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    No. All the other options for a head of state in Britain seem undignified. Anyway the Queen knows all about tradition and what happens to the King who get too uppity - her son has the same name.
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    (Original post by Torpedo Fish)
    Unless you've carried out extensive surveys to establish these claims, I'm afraid this is just baseless conjecture. In any case, it doesn't really matter what most soldiers believe in or what their motives are, soldiers merely follow orders.
    Okay, want to play that game. Prove soldiers will follow their order even if it means killing citizens of their own country.

    Merely them pleading allegiance doesn't prove it just like me saying I won't kill you doesn't prove I won't kill you.

    History has taught us that unless a country is as perceived possessing a serious international threat or is routinely committing large scale human rights violations, interventionist states tend towards supporting the status quo i.e. in this case the monarchy. .
    Yes but large-scale human rights violation is exactly what will happen because the UK will be going from a democracy > authoritarianism and there will be a civil war. History has taught us that you don't change political systems without a lot blood being shed.
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    (Original post by Roaroaroar)
    Okay, want to play that game. Prove soldiers will follow their order even if it means killing citizens of their own country.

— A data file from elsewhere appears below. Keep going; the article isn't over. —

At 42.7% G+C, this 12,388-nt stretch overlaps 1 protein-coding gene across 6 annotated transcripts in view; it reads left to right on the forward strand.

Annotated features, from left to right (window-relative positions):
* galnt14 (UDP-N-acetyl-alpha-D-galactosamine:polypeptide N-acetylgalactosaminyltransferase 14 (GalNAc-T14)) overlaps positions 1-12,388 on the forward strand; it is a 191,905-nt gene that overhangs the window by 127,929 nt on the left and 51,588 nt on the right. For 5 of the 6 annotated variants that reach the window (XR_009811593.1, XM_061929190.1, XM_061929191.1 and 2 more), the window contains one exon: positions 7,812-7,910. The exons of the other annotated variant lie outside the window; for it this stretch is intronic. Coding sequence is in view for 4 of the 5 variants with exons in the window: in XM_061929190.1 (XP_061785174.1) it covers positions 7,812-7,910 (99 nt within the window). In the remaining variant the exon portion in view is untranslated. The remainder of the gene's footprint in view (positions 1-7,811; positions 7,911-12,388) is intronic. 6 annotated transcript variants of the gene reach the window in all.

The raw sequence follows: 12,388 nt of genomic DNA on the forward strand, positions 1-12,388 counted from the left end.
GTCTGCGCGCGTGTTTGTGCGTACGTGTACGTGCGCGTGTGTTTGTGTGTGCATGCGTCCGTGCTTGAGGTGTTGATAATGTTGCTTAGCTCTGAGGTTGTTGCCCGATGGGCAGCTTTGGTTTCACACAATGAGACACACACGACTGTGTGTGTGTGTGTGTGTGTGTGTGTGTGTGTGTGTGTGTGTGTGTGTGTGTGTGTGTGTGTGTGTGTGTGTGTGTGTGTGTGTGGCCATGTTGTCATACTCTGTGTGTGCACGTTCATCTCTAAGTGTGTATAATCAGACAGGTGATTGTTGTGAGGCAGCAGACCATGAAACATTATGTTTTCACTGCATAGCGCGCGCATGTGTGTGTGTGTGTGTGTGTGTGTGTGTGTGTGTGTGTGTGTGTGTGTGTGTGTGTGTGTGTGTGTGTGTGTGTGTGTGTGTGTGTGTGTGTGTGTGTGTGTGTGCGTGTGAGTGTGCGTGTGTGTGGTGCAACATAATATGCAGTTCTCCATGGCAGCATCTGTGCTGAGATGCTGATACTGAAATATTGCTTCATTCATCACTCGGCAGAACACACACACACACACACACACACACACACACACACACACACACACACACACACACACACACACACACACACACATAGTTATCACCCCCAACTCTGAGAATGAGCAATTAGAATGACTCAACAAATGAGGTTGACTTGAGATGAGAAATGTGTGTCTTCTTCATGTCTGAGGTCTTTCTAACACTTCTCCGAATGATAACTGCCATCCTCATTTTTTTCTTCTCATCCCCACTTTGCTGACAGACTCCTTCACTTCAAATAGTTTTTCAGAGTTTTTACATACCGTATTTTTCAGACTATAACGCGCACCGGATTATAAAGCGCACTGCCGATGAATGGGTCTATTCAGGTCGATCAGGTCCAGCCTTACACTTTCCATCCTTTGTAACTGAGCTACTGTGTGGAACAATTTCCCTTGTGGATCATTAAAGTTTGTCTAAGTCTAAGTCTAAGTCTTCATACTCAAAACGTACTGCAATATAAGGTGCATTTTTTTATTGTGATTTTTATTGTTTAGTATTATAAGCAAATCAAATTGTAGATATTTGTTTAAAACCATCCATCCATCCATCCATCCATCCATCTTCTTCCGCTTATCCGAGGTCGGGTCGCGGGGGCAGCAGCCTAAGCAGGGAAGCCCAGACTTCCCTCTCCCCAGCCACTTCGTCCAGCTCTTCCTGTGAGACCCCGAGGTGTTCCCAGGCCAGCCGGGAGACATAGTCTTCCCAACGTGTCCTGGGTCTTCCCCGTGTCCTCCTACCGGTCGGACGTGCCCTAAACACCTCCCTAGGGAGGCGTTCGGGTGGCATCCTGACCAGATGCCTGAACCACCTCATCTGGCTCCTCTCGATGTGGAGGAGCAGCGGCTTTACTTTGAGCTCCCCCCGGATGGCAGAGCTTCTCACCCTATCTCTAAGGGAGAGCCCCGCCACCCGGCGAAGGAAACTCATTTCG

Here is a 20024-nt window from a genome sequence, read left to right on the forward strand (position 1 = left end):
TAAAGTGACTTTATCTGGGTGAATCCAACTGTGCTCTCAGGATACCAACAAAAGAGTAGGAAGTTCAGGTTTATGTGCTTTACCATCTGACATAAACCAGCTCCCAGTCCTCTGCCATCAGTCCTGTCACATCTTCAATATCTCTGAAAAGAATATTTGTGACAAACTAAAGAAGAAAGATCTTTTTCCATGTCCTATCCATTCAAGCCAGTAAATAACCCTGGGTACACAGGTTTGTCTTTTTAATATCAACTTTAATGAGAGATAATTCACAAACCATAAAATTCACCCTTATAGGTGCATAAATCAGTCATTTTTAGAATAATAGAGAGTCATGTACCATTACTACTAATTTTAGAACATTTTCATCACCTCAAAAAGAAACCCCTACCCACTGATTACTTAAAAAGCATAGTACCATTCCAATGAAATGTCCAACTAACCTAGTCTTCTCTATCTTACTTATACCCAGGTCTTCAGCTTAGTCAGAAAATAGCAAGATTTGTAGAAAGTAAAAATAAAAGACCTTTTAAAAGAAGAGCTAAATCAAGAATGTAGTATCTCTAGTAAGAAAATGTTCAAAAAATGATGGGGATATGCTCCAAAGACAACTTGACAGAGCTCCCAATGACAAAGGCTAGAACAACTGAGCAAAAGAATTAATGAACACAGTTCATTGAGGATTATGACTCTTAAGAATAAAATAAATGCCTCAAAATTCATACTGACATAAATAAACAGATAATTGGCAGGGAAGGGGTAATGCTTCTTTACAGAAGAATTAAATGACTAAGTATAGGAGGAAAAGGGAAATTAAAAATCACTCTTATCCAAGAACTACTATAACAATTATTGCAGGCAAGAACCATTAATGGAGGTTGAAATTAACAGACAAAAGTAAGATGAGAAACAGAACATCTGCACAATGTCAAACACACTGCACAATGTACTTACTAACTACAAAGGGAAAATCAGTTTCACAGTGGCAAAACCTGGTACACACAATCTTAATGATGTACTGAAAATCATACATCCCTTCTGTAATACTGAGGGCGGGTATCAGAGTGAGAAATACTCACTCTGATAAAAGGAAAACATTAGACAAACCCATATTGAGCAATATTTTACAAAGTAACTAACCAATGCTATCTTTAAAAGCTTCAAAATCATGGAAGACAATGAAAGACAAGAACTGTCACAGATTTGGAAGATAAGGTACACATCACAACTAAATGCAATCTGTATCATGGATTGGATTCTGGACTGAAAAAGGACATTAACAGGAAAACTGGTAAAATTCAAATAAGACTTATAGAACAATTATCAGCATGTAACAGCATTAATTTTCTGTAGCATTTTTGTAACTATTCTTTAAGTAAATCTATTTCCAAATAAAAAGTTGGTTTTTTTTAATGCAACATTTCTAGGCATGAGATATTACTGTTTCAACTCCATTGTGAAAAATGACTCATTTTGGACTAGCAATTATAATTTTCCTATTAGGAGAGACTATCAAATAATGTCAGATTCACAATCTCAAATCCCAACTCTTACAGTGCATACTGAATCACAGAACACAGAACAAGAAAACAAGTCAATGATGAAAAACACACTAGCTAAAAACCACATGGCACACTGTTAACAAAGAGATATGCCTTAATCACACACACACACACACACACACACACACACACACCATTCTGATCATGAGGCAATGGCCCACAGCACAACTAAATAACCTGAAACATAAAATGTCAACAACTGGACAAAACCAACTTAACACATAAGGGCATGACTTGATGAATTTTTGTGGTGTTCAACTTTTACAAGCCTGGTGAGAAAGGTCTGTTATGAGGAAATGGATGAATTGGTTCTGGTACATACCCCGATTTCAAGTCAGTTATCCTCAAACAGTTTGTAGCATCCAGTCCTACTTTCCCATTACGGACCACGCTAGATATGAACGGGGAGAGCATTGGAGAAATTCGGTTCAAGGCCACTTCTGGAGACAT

Northern Ireland.
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    (Original post by Roaroaroar)
    Okay, want to play that game. Prove soldiers will follow their order even if it means killing citizens of their own country.

    Merely them pleading allegiance doesn't prove it just like me saying I won't kill you doesn't prove I won't kill you.
    I was merely pointing out that, contrary to what you initially said , it would not be as simple as just "getting rid" of the Queen should she decide to dissolve parliament, because the British Armed Forces pledge allegiance to the monarch and not to the state. Allow me to highlight the relevant part of the oath all soldiers of the British army make upon joining the army "I will as in duty bound honestly and faithfully defend Her Majesty, her heirs and successors in person, crown and dignity against all enemies and will observe and obey all orders of Her Majesty". One would assume that this would include enemies of the Queen within her own nation.